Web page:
Brett Kavanaugh: Why Roe v. Wade is Not My Major Concern

Dylan Yonce, News Editor

As we all gear up for our next year at Hellgate High School, Judge Brett Kavanaugh is preparing for the most grueling test of his life.  Tuesday marked the first day of hearings in front of the Senate Judiciary Committee before his confirmation vote. Senate Republicans are certainly hoping to confirm Kavanaugh in case Democrats take the Senate in the midterm elections.  During opening remarks at the hearing, it was made clear that for Senate Democrats, Roe v. Wade and Trump’s potential legal issues would be of top priority.  Senate Republicans are focusing on Kavanaugh’s work on the Court of Appeals for the District of Columbia over the last twelve years.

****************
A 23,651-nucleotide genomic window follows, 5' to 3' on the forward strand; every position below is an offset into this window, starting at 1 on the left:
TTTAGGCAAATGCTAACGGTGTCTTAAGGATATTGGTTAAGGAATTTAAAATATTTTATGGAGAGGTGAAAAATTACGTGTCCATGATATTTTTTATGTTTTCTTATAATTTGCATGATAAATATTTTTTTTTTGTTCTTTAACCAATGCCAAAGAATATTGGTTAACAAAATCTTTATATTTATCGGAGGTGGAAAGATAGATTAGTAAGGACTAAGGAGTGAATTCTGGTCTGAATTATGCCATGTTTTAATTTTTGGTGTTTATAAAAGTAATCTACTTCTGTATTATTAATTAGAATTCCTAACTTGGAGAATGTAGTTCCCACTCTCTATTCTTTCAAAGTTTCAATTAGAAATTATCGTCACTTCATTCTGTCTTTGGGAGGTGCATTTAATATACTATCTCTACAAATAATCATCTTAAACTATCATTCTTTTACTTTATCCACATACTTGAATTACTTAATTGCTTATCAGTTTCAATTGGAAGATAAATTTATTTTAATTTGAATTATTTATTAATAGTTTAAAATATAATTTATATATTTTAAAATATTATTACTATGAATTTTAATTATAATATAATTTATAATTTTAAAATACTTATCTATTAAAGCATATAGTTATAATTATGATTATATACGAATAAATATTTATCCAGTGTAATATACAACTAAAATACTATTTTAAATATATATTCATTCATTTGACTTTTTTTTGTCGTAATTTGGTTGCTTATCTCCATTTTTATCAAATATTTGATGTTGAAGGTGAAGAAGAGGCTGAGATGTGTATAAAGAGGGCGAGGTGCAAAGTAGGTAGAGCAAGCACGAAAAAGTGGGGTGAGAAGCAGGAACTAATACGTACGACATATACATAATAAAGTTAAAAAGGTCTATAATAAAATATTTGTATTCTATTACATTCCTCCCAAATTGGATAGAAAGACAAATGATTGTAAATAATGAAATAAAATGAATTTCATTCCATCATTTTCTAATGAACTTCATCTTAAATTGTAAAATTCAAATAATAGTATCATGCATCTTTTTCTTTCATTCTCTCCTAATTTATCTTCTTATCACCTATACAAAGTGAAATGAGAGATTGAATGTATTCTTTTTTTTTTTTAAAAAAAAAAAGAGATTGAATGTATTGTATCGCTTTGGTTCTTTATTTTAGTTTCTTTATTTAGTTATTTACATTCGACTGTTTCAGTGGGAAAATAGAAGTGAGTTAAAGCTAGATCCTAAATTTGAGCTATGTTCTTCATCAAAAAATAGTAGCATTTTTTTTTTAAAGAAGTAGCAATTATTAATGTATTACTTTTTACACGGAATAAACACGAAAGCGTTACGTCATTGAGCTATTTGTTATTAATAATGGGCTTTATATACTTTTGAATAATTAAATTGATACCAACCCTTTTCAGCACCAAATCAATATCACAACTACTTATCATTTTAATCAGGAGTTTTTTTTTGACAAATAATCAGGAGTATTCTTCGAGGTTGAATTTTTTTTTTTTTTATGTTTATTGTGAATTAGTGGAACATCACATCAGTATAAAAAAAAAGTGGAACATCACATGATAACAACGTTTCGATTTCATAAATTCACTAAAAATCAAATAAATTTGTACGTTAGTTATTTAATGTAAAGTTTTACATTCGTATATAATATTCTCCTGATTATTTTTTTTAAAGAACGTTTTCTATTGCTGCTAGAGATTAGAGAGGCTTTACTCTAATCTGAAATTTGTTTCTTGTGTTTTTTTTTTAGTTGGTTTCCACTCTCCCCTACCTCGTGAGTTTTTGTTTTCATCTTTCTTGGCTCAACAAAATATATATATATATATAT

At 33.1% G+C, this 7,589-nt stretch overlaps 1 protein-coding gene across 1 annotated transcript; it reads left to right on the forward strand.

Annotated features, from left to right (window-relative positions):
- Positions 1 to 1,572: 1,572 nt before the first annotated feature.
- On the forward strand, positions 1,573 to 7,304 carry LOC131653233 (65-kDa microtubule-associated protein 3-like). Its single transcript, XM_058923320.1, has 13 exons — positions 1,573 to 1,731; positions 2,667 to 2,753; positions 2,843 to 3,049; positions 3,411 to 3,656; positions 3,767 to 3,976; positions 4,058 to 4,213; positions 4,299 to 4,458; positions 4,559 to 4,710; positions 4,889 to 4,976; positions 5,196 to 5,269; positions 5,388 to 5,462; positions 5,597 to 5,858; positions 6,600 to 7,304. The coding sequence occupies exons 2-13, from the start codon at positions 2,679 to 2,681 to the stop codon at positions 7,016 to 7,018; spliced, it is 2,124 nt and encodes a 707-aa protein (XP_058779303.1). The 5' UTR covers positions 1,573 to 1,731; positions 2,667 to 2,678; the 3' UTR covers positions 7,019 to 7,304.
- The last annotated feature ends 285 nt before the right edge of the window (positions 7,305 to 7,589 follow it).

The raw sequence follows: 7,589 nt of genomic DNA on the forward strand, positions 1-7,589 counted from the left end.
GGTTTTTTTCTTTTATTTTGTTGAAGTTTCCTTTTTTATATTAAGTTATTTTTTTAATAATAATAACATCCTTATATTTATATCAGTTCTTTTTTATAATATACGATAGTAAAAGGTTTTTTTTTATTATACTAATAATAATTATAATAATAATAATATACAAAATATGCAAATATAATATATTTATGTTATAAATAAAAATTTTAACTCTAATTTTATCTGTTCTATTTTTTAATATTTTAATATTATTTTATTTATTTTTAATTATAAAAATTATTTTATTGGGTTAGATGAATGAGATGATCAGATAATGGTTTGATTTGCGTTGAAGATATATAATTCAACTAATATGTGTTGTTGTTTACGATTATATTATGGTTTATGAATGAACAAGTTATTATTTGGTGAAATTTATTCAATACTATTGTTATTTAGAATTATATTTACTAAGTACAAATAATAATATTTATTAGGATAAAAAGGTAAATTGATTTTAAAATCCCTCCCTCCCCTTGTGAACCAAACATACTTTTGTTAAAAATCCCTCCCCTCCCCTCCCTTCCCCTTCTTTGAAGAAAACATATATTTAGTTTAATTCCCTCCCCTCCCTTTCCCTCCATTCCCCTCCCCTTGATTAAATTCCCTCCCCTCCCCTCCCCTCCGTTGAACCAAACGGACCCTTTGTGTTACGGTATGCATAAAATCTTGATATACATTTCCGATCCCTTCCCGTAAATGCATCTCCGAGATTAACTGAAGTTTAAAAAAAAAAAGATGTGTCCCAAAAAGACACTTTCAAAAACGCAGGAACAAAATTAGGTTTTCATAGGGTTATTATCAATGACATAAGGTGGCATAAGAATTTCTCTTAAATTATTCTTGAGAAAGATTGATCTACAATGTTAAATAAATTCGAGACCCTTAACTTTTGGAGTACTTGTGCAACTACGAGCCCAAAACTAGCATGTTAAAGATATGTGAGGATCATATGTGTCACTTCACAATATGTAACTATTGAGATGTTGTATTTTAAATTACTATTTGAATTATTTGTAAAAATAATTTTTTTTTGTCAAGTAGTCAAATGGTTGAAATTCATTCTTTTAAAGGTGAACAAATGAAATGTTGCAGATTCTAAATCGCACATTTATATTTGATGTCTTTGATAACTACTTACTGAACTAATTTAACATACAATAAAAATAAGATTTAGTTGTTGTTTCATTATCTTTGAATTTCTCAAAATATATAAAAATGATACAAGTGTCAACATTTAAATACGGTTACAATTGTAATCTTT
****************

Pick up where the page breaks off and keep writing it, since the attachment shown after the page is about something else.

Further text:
As Republicans praise Kavanaugh’s character and efforts as a Judge, Democrats are taking every opportunity to question opinions he has offered and statements he has made.  After Kavanaugh refused to answer a line of questioning concerning abortion and women’s rights, Senator Kamala Harris (D-CA) asked, “Can you [Mr. Kavanaugh] think of any laws that give the government the power to make decisions about the male body?” to which he responded, “No, I’m not thinking of any right now Senator.”  In an earlier questioning by Senator Dianne Feinstein (D-CA), he said that “Roe v. Wade is entitled to respect”, and that he “understands the importance of the issue.” The issues with Kavanaugh that should raise more questions than Roe when it comes to his appointment to the Supreme Court are comments he has made regarding the law and the Presidency.  “The question of self-pardons is something I have never analyzed, it is a question I have not written about, it’s a question, therefore, that is a hypothetical question that I cannot begin to answer in this context as a sitting judge and as a nominee to Supreme Court.”  This is a bold statement to make, especially coming from someone that was nominated by an administration currently under fire for alleged wrongdoing and possible collusion with the Russian government in regards to United States election and voter security. While Kavanaugh doesn’t believe that the President is above the law, he believes that the President shouldn’t be subject to any litigation while in the Oval Office.  Referring to the Clinton administration, the Judge claimed, “the nation certainly would have been better off if President Clinton could have focused on Osama bin Laden without being distracted by the Paula Jones sexual harassment case and its criminal investigation offshoots.”  Let’s recall that President Clinton was charged with both perjury and obstruction of justice. These were serious allegations, not “distractions.” His comments on the rights of the President in regards to litigation certainly raise questions as to whether or not that is why he was nominated in the first place, and how he will vote if the Mueller Investigation finds suitable evidence linking President Donald Trump to any serious crimes, the most serious being treason.  Although he aims this claim at Congress, recommending that “it would be appropriate for Congress to enact a statute providing that any personal civil suits against presidents … be deferred while the President is in office”, it is clear that if and when cases come before the court concerning Presidential suits, subpoenas, and other litigation, he would vote to protect the President, even if there was evidence that they had been participating in illegal activities.  While the prospect of losing the power of Roe v. Wade is scary, the case has set a precedent on the case that will most likely not be overturned.  To think that any president guilty of crimes could go uncharged because of Judge Kavanaugh is much more unsettling and reason enough to fight against his nomination to the highest court in the land.